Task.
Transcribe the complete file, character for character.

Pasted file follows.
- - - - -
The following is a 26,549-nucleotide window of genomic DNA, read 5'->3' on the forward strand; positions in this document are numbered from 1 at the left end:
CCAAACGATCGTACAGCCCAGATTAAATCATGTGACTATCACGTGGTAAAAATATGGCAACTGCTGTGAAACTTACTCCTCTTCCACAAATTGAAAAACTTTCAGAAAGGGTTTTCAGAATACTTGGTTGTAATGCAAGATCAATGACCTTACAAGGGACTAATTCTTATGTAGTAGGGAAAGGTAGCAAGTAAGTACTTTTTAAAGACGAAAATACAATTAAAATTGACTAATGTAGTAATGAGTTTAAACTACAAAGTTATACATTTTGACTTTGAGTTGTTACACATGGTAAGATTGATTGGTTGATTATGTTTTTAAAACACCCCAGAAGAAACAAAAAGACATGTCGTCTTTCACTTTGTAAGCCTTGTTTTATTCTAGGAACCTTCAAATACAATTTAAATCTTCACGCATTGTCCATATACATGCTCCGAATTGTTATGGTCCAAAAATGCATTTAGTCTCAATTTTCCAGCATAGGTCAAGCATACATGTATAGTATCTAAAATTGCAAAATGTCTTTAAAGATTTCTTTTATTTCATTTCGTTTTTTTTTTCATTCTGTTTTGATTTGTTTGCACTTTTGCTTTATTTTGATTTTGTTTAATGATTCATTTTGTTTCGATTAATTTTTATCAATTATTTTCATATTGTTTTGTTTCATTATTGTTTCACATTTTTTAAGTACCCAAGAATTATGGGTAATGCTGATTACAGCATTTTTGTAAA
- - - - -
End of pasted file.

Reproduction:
The following is a 26,549-nucleotide window of genomic DNA, read 5'->3' on the forward strand; positions in this document are numbered from 1 at the left end:
CCAAACGATCGTACAGCCCAGATTAAATCATGTGACTATCACGTGGTAAAAATATGGCAACTGCTGTGAAACTTACTCCTCTTCCACAAATTGAAAAACTTTCAGAAAGGGTTTTCAGAATACTTGGTTGTAATGCAAGATCAATGACCTTACAAGGGACTAATTCTTATGTAGTAGGGAAAGGTAGCAAGTAAGTACTTTTTAAAGACGAAAATACAATTAAAATTGACTAATGTAGTAATGAGTTTAAACTACAAAGTTATACATTTTGACTTTGAGTTGTTACACATGGTAAGATTGATTGGTTGATTATGTTTTTAAAACACCCCAGAAGAAACAAAAAGACATGTCGTCTTTCACTTTGTAAGCCTTGTTTTATTCTAGGAACCTTCAAATACAATTTAAATCTTCACGCATTGTCCATATACATGCTCCGAATTGTTATGGTCCAAAAATGCATTTAGTCTCAATTTTCCAGCATAGGTCAAGCATACATGTATAGTATCTAAAATTGCAAAATGTCTTTAAAGATTTCTTTTATTTCATTTCGTTTTTTTTTTCATTCTGTTTTGATTTGTTTGCACTTTTGCTTTATTTTGATTTTGTTTAATGATTCATTTTGTTTCGATTAATTTTTATCAATTATTTTCATATTGTTTTGTTTCATTATTGTTTCACATTTTTTAAGTACCCAAGAATTATGGGTAATGCTGATTACAGCATTTTTGTAAA